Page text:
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The Witching Tale
The Witching Tale Tom Bolton , November 10th, 2021 09:27

Katharine Blake and Michael J. York team up for an uncanny slice of rural weirdness

While we’ve all been fretting about masks, tests, and pings, something wild and free has been growing in the woods. Katharine Blake is a singer known for her entrancing voice, used to great and contrasting effect in Mediæval Bæbes and Miranda Sex Garden. Michael J. York is to be found in any number of pioneering alternative music settings, from Coil to the Utopia Strong, via Urthona and Téléplasmiste. Together, they have fused their musical interests into something dark, magical, and strange (or perhaps strænge). Behind an album cover in which the pair sport cowls and sacrificial dresses, they have recorded a set of songs they describe as “a black celebration of the magical power of eroticism – and of its peril.” It’s like being transported to a parallel timeline in which Gregorian chant, acid folk, and Arabic classical music have fused to form the uncanniest music imaginable.

If we had any doubts about what Blake and York are channelling, a chanting snippet of Magnet’s ‘Fire Tale’ from the Wicker Man soundtrack makes a teasing appearance on ‘Roundelay’, a song that slips in an out of focus through a haze of disconcerting musical layers, like an intoxicating mist. York plays a remarkable array of instruments on ‘The Witching Tale’, including the tanpura from India, the Ethiopian begena, and the Arabic rebab (all stringed instruments), as well as a Middle Eastern woodwind instrument called the duduk. Charlie Cawood plays lyre, zither, and guzheng (a sort of Chinese zither). Robin Blick adds a full range of horns, from saxophone to flugelhorn. The credits also include Blake’s twelve-year old daughter, who has an eerie soprano voice, and Kavus Torabi “on amyl.”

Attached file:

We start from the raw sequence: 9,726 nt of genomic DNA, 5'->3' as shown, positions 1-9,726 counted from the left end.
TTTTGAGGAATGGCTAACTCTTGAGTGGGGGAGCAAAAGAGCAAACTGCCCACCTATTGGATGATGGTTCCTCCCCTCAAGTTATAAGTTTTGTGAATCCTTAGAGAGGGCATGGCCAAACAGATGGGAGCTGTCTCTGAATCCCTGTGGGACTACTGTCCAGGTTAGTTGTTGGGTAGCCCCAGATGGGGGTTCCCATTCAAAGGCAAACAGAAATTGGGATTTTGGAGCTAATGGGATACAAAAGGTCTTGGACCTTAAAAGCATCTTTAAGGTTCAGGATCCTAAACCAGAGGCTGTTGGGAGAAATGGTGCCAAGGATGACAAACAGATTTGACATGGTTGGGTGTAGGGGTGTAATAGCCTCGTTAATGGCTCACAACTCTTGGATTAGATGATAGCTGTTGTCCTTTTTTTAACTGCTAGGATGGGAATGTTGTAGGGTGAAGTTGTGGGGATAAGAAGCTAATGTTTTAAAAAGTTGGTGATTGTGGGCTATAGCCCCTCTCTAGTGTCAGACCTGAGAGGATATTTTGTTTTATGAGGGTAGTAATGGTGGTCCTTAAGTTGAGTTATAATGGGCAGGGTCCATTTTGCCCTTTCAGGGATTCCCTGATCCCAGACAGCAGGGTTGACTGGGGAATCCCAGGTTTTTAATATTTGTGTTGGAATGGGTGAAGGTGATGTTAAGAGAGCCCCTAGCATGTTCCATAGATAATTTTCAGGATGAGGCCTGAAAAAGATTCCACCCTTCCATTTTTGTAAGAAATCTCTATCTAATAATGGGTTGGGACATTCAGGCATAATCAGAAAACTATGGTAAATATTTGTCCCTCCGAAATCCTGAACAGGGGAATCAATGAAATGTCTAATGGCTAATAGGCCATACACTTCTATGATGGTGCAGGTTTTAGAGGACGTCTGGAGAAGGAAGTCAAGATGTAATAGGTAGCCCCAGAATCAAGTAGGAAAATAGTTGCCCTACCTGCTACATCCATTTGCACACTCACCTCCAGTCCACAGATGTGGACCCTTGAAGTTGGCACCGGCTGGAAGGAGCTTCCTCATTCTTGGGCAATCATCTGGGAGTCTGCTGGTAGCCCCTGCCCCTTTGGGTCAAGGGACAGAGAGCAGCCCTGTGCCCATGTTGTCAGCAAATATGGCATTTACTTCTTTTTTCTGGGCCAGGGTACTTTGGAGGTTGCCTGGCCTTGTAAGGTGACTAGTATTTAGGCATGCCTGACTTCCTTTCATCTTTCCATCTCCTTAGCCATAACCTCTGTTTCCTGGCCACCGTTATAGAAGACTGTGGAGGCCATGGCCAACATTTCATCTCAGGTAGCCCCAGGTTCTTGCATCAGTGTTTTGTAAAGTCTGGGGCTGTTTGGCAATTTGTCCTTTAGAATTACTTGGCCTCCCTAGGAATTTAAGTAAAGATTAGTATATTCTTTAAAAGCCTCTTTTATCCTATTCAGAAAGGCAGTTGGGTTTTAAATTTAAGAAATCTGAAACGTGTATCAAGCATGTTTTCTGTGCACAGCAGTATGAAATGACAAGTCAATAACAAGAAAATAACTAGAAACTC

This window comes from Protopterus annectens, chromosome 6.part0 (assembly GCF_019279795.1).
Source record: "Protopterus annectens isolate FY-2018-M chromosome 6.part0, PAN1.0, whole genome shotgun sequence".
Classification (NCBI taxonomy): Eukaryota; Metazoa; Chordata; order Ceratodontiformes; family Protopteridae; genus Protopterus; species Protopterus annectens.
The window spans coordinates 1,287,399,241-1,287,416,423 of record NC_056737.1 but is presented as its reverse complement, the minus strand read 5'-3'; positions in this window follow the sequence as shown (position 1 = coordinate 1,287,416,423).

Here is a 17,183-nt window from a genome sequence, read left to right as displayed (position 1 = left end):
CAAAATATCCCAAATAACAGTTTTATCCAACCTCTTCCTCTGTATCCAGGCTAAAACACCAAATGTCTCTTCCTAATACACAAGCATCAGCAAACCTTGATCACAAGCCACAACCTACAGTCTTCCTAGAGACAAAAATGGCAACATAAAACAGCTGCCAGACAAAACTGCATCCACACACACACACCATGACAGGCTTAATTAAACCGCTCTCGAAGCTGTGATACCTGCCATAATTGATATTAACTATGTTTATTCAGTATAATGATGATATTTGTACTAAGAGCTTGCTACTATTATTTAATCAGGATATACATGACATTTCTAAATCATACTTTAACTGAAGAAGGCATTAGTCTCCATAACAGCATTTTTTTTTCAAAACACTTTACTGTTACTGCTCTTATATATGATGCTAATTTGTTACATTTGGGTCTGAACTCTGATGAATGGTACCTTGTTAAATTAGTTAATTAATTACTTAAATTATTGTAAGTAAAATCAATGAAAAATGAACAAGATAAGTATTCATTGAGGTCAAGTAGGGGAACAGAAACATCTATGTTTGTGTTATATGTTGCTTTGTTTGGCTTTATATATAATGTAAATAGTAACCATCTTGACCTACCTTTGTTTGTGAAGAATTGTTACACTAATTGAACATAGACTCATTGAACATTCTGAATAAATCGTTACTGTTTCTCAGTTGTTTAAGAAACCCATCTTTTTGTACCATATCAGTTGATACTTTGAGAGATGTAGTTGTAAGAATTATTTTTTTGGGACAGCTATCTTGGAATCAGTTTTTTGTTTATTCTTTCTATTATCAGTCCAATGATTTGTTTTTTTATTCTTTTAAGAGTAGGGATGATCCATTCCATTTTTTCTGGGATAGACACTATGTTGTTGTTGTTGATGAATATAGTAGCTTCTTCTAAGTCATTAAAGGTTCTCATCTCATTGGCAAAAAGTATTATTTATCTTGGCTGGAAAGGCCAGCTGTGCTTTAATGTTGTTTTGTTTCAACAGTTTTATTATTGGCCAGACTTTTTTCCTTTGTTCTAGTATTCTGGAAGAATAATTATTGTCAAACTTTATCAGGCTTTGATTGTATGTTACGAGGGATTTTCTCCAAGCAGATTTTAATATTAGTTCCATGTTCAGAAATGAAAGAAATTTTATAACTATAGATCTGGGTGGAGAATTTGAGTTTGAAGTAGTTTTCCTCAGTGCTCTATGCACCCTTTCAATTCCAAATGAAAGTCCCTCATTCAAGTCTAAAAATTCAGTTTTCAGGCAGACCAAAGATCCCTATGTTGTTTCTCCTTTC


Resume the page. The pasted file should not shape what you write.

Whatever the recipe, the music they’ve produced is all-enveloping, and gets weirder with every listen. The intensely layered production and unfamiliar instruments create a powerful sense of the uncanny. There is little telling what will come next, and little choice but to surrender to the power of the songs. The opening track, ‘The Beckoning’, calls us into the circle with a swirl of sound that involves some, possibly all of these, and features Blake singing what is apparently eighth-century erotic verse, in Arabic, by an ancient female poet, as she also does on ‘Dahna’, to a hollow, dance of death beat. Later, she retells the story – in English – of a kelpie’s bewitchments while a synthesiser, apparently recorded echoing around a nautilus shell, morphs into some kind of medieval recorder. On ‘The Falling Garden’, in a language I am unable to identify, Blake sings “an enchantment” in minor keys that wrestle alarmingly with beguiled, buzzing strings.

The pairing of Blake’s commanding, siren-like vocals and York’s meticulously unhinged soundworlds is magic indeed. Although the album recalls the sound of folk revival pioneers like Mellow Candle and Trees, it goes far beyond anything attempted in the 1970s in its melding of musics and cultures. The closest comparison is with Comus, who were often terrifying and certainly never fey. The Witching Tale carries similar levels of menace and allure. It is on a different plane, musically and astrally, inhabiting a space all of its own. These are inspired songs, which require repeated listening to decode their messages and unravel their tangled skeins. They are also immensely enjoyable, guaranteed to open the doors to another dimension.